So Walker may have wrecked his state's economy, but on the plus side, he plans on making it harder for women to have abortions, so there's that, at least.

Monday, June 1, 2015

BREAKING: Job Creators Have Not Trickled Down Jobs In Kansas

Okay, so we all know by now how Kansas Governor, Sam Brownback's "experiment" with lowering taxes on the rich did not in fact, lead to more revenue. But hey, who cares about actually paying for government services? Afterall, our greatest founding father, Ronald Reagan, never wound up collecting more revenues with his policies, so why would we expect a lesser Republican like Brownback to do so?

However, where the Gipper was lacking in terms of collecting money, he made up for in job creation (well, not really that either, but just play along for a moment).

So how has Brownback fared so far on the job creation front?

The new national jobs report for April, released Wednesday, shows Kansas now trails 44 other states and the District of Columbia in total nonfarm job creation in the first four months of 2015.

That’s an extremely dismal record, especially given that Gov. Sam Brownback has pledged previously that the huge income tax cuts he pushed in 2012 would bring a resurgence of employment to the Sunflower State.

It’s not happening.

The new report shows Brownback is falling far short of keeping his promise on job creation in Kansas.
During his re-election campaign in 2015, the governor said he wanted to create 100,000 new private sector jobs in his second term. That works out to just over 2,000 added employees per month over that four-year period. Brownback said Kansas had to grow that quickly so it could gain more tax revenue to avoid budget shortfalls.

But the federal Bureau of Labor Statistics report shows Kansas now has actually lost a total of 300 nonfarm jobs in the first four months of Brownback’s second term, from January through April
That’s worse than 44 other states. Put another way, it’s better than only Louisiana, New Hampshire, North Dakota, Oklahoma and West Virginia. All those states have lost jobs at slightly higher rates than Kansas has.

Okay, so things didn't exactly go according to plan. Brownback promised that he would turn Kansas into an economic powerhouse, but instead has turned it into the exact opposite. Stuff happens.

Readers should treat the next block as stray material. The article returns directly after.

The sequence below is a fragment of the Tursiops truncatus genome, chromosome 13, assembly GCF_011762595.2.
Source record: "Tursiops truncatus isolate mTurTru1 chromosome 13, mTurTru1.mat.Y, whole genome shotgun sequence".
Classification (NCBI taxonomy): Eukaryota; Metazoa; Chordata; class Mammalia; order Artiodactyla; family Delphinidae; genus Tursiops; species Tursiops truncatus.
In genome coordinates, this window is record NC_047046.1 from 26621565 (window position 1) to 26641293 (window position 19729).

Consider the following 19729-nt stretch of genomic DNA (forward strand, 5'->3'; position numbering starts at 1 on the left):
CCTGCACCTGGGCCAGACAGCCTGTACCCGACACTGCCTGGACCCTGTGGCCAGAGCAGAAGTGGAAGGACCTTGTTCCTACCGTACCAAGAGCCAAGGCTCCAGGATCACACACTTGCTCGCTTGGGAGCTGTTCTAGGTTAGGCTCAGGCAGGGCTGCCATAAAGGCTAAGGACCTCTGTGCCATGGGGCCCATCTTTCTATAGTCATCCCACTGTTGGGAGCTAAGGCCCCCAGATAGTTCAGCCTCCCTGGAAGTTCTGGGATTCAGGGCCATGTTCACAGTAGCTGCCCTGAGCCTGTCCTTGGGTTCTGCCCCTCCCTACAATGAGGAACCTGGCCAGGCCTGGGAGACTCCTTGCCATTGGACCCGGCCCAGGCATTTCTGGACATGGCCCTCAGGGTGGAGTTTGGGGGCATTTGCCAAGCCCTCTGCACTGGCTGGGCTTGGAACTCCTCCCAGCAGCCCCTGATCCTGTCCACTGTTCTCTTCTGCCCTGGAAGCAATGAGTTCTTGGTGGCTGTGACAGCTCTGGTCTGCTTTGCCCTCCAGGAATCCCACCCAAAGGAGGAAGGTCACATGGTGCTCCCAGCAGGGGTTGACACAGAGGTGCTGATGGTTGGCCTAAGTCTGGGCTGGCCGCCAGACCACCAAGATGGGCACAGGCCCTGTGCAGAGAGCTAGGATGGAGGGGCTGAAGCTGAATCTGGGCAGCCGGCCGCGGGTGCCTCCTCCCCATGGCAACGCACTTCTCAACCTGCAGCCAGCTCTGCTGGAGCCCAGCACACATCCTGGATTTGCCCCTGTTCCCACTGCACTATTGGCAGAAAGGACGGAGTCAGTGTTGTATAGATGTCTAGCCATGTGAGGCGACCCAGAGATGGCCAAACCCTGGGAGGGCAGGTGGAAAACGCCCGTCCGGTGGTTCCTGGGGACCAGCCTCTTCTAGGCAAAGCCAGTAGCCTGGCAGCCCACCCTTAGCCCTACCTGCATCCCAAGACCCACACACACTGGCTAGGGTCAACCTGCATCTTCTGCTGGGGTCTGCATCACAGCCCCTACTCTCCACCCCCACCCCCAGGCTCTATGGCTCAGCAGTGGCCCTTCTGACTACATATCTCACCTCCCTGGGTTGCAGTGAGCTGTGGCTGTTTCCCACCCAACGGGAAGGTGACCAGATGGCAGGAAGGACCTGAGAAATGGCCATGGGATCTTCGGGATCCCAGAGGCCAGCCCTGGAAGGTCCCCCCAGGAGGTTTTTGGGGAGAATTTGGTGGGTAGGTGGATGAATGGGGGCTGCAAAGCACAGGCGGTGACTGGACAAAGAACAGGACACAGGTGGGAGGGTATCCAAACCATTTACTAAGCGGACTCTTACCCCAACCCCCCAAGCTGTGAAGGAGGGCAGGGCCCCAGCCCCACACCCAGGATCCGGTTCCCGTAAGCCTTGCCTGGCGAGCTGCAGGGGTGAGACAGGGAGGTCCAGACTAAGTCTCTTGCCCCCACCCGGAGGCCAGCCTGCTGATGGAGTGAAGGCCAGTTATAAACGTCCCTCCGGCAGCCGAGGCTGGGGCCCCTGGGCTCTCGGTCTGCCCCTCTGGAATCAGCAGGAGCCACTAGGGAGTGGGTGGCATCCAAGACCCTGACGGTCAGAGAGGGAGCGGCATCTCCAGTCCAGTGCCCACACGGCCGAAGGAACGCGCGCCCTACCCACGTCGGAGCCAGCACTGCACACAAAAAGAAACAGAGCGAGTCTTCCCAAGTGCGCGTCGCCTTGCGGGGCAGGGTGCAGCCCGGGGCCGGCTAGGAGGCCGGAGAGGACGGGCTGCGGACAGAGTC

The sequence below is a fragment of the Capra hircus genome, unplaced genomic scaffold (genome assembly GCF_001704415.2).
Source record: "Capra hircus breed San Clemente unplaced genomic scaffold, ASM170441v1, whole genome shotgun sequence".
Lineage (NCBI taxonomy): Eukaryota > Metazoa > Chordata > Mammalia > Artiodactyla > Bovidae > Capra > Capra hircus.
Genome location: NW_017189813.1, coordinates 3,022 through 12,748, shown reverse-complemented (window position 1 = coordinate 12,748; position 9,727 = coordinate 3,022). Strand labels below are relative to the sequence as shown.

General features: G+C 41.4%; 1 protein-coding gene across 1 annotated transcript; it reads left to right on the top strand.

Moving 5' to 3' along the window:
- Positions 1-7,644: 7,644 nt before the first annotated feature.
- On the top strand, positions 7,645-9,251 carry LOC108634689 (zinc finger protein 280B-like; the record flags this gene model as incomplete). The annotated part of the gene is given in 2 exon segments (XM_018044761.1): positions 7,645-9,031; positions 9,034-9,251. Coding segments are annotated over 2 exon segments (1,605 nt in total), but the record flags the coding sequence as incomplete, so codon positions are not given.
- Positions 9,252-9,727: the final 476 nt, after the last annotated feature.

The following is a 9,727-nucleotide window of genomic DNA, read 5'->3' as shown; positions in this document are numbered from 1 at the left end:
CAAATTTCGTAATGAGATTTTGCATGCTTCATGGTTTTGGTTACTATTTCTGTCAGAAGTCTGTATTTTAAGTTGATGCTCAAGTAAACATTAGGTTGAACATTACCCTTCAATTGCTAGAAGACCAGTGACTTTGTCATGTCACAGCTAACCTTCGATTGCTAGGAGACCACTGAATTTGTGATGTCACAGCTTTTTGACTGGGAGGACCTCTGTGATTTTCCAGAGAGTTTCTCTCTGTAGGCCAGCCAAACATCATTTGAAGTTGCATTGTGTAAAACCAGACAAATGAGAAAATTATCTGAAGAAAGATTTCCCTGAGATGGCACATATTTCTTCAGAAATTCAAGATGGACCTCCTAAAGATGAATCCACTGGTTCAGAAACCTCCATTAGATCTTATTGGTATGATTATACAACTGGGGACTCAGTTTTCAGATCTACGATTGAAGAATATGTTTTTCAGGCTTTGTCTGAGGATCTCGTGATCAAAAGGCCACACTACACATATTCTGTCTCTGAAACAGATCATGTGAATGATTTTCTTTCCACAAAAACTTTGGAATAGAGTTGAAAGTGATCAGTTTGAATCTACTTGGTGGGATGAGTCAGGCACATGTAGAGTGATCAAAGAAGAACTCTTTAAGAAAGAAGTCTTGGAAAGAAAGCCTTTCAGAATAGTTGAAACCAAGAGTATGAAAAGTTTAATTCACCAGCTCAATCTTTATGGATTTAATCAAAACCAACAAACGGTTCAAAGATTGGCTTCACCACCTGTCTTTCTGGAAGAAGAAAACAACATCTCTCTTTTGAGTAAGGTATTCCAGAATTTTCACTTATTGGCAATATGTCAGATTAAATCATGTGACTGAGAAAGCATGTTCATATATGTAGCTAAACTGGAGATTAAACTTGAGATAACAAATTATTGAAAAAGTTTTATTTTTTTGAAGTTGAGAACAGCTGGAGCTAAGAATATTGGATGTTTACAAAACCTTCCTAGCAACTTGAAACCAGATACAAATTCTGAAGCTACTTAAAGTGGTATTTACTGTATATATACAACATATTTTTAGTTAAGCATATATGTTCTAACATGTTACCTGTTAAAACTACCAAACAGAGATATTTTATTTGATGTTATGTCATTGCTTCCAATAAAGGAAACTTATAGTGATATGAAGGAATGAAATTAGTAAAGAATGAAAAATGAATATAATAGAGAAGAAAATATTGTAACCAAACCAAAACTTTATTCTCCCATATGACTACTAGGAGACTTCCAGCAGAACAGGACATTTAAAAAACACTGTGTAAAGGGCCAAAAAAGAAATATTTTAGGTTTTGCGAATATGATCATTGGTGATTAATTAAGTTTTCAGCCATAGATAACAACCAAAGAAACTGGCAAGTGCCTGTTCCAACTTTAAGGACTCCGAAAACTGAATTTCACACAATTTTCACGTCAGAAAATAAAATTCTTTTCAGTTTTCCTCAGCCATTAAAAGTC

But the report wasn't all bad news. There was one positive stat buried in the article:

The nonfarm jobs report is the best overall measurement of total employment, including government jobs. If you strip those out, you’re left with the private-sector job figure that Brownback used. In that case, total private sector employment has gone up by only 700 in the first four months of the year.
Of course, I meant "positive" in the same way that a doctor informs you that a loved one is merely comatose as opposed to being dead after a car crash.

Read more here: http://www.kansascity.com/opinion/opn-columns-blogs/yael-t-abouhalkah/article22414056.html#storylink=cpy



Read more here: http://www.kansascity.com/opinion/opn-columns-blogs/yael-t-abouhalkah/article22414056.html#storylink=cpy

Read more here: http://www.kansascity.com/opinion/opn-columns-blogs/yael-t-abouhalkah/article22414056.html#storylink=cpy

Maine Gov. Says He'll Veto Every Democratic Bill Until The State Income Tax Is Repealed

Apparently, Maine's Republican governor had a little temper tantrum last week:

AUGUSTA, Maine — During a fiery news conference that lasted nearly an hour, Gov. Paul LePage pledged Friday to veto every bill sponsored by a Democrat until his opposition relents and accepts his constitutional amendment to eliminate Maine’s income tax.

LePage this year has proposed a constitutional amendment that would eliminate the state’s income tax by the year 2020. Republicans, who have shied away from the governor’s more comprehensive tax reform efforts, have rallied around the amendment.

Democrats have opposed it, sparking LePage’s trademark fury during a news conference at the Blaine House.

Like all Republican plans to eliminate the income tax, this would mean a huge boon to the wealthy, and a pretty significant hit to the middle and lower classes, as it more than likely means the income tax would be replaced with a higher sales tax, an idea the governor is very fond of.

It seems LePage thinks that by allowing more money to be concentrated at the top, it means more money will eventually be trickled-down to everyone else. The governor attempted to do just that back in 2011, lowering the top rate from 8.5% to 7.95%. How did that work out? About as well as anyone expects by this point:

Across the U.S., total state tax revenue reached pre-recession levels in mid 2013. But tax receipts in 30 states, including Maine, have not yet recovered. This chart, with data from the Pew Charitable Trusts, shows Maine’s tax revenue picture compared with the nation’s. In the third quarter of 2014, more than five years after the recession’s end, Maine was still collecting less than at its peak before or during the recession. Comparisons are based on Maine and the U.S.’s peak tax revenue level since 2006.
Well, clearly it seems that, as usual, revenues have only gone down cause we haven't cut taxes enough

Friday, May 22, 2015

Chris Christie: No, I Really Don't Know Anything About Jimmy Carter At All

A little late to this, but I did feel the need to comment on it. Last week, New Jersey governor, and former Sopranos extra, Chris Christie, was campaigning in New Hampshire, and gave a speech criticizing President Obama's supposed failed economic policies. Factcheck.org has a nice little round up of all the fun ways Christie mangled the economic data to reach his conclusions, but I wanted to focus on one specific line he said in his speech:

This weak growth is no coincidence. It is the direct result of the policies of this president, the worst economic president since Jimmy Carter.